Botanical garden field trip for blog

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Take a virtual field trip through the Desert Botanical Gardens.

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  • Coursesa.matrix.msu.edu
  • Diagram from the teacher’s guide, Arizona Sonoroan Desert Museum (2011).
  • Diagram from the teacher’s guide, Arizona Sonoroan Desert Museum (2011).
  • Let’s think about all of the different habitats that the desert has. It’s not just dry and sandy.
  • Our desert, theSonoran Desert, has all of these types of habitats and we will look at each.
  • This is the one we see the most in Phoenix.
  • These areas are spread all around and throughout the Phoenix area.
  • This is a photo from Scottsdale Convention and Visitors Bureau. There are many areas near Cave Creek and Carefree that you may have seen like this.
  • These areas are generally near the Eastern part of our state but often if we travel up the I-17 toward Prescott we will see some of these areas. Photo from nwbirding.com
  • Chaparrals are the areas we see when we are on our way to Flagstaff. The desert starts to look a little plusher and we know we are not in our own backyards any longer. Photo:Brewbooksphotostream on Flickr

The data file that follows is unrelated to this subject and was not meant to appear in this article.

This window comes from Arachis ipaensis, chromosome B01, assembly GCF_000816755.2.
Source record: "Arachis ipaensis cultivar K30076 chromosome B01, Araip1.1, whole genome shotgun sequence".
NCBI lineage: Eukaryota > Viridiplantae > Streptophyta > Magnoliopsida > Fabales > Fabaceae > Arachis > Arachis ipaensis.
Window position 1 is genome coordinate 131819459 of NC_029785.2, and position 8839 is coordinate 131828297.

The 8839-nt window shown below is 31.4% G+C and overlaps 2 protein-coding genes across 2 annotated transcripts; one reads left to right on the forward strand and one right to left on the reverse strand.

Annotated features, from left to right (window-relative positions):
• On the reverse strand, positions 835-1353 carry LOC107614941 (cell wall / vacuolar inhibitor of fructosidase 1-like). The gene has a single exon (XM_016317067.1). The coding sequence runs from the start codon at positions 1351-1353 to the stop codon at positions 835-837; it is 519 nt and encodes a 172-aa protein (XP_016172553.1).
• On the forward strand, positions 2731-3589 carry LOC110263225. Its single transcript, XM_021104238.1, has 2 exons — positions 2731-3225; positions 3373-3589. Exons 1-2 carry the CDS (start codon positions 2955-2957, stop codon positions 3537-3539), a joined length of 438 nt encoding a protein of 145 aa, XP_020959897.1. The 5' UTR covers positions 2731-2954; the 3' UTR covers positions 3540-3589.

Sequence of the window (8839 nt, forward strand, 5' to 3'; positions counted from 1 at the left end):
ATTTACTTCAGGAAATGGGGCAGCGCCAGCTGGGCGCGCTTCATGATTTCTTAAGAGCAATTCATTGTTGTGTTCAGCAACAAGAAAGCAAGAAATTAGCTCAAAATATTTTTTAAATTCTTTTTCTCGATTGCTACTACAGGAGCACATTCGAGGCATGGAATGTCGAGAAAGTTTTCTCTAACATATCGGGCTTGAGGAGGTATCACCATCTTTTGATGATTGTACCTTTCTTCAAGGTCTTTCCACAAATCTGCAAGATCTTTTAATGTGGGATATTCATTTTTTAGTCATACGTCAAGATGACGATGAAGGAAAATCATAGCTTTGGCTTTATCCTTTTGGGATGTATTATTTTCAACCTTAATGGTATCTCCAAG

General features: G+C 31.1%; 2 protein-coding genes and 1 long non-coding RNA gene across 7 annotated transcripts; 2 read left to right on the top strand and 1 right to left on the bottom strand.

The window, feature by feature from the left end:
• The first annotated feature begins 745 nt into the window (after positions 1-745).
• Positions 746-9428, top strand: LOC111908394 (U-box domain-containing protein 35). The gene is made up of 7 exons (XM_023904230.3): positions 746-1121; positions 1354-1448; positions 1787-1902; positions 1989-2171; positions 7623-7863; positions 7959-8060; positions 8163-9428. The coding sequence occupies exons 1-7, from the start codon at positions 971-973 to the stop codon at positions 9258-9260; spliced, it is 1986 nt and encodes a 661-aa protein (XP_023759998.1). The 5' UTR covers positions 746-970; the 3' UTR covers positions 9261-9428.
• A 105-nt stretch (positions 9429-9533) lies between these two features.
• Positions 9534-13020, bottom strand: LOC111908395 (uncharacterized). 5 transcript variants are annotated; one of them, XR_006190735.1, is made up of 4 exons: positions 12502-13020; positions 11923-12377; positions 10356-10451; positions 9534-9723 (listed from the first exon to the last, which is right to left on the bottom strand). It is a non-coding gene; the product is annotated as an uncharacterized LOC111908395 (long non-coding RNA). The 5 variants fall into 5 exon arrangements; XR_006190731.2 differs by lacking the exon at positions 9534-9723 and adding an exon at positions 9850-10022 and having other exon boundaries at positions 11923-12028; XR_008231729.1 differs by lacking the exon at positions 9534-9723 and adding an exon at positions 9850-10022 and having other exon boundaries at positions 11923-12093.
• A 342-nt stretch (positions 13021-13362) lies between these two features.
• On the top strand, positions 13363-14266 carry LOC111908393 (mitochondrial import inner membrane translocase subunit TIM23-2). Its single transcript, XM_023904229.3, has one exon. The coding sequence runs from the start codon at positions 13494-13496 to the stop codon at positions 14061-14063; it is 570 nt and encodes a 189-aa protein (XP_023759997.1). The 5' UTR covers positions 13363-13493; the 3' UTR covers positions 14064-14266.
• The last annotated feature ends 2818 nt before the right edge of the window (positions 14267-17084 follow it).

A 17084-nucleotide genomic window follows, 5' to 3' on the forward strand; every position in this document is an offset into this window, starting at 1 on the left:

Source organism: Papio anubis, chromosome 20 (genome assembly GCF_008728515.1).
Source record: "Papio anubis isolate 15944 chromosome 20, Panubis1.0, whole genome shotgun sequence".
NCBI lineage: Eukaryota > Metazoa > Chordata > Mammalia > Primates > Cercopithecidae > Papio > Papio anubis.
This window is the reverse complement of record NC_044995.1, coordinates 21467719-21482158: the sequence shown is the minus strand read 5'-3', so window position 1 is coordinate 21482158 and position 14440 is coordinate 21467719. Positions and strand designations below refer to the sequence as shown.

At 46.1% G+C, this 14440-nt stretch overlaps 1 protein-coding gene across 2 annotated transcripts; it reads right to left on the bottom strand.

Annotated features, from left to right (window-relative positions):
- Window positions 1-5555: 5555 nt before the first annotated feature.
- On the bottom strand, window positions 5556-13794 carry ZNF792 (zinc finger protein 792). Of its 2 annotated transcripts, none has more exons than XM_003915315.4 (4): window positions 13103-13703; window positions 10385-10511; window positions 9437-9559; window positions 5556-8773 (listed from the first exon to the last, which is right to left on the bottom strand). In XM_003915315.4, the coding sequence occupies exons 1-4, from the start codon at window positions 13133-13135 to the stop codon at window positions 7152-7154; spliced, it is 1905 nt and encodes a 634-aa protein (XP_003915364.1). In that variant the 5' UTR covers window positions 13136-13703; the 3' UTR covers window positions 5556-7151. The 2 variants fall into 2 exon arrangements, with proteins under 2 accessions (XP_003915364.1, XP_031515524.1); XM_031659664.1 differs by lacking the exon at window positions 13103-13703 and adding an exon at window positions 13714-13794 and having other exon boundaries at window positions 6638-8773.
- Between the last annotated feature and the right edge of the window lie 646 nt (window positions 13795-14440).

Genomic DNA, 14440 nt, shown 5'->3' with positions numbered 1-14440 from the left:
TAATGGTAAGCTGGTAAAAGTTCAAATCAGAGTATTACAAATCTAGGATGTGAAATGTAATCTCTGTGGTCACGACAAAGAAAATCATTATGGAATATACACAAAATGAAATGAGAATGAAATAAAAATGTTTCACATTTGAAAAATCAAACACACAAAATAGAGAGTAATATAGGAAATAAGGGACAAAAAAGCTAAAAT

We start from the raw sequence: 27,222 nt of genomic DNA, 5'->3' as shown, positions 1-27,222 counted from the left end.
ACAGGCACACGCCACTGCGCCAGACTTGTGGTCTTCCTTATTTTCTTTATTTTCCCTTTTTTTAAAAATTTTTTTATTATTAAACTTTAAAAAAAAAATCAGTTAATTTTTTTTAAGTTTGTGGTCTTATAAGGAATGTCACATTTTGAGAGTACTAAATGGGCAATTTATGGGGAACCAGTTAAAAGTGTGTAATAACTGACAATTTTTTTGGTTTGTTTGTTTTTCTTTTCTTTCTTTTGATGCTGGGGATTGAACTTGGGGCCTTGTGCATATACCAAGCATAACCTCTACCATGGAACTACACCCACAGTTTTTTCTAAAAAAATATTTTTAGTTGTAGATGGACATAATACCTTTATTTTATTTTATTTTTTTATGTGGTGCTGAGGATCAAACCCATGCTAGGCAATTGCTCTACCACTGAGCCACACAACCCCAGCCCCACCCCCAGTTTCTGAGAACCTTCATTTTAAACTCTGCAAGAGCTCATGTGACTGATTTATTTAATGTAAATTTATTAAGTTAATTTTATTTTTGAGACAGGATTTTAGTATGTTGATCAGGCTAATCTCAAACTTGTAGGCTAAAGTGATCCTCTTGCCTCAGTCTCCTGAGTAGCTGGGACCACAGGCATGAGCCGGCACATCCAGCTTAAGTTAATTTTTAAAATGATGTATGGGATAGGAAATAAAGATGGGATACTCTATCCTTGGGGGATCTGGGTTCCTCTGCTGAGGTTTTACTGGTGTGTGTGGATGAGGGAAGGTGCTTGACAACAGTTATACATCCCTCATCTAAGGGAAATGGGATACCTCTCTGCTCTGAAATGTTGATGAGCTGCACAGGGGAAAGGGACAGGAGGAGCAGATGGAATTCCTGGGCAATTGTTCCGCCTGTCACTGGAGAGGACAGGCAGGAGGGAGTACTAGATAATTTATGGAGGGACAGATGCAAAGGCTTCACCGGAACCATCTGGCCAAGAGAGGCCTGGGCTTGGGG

• Can you remember how the different habitats were described? See if you can match the photos to the habitats…
  • The arrows point to the correct photos.
  • There are so many different kinds of cactus. We see so many of them each and every day. Let’s start a journal and see how many we can find tomorrow.
  • These are the parts of the cacti plant.
  • We will explore some of the plants at the Botanical Garden. Pretend you are strolling the paths and stopping to take a closer look…
  • Flower photo from desert-tropicals.com
  • Ag.arizona.edu (facts)
  • Botanical garden field trip for blog

    1. 1. Botanical Garden Field Trip<br />Ms. Laura’s Class<br />Located in the Sonoran Desert,<br /> in Phoenix, Arizona<br />
    2. 2. What is a desert?<br />A place where there is a shortage of usable water<br />The Sonoran Desert is Located here<br />
    3. 3. 2 Categories of deserts:horse latitude and rain shadow deserts<br />Horse latitude or high pressure zone<br /> At 30 degrees latitude in both the northern and southern hemispheres, the west coasts of all continents have deserts. These are caused by high pressure zones which result from warm, dry descending air. This downward motion of dry air prevents rain.<br />30o<br />30o<br />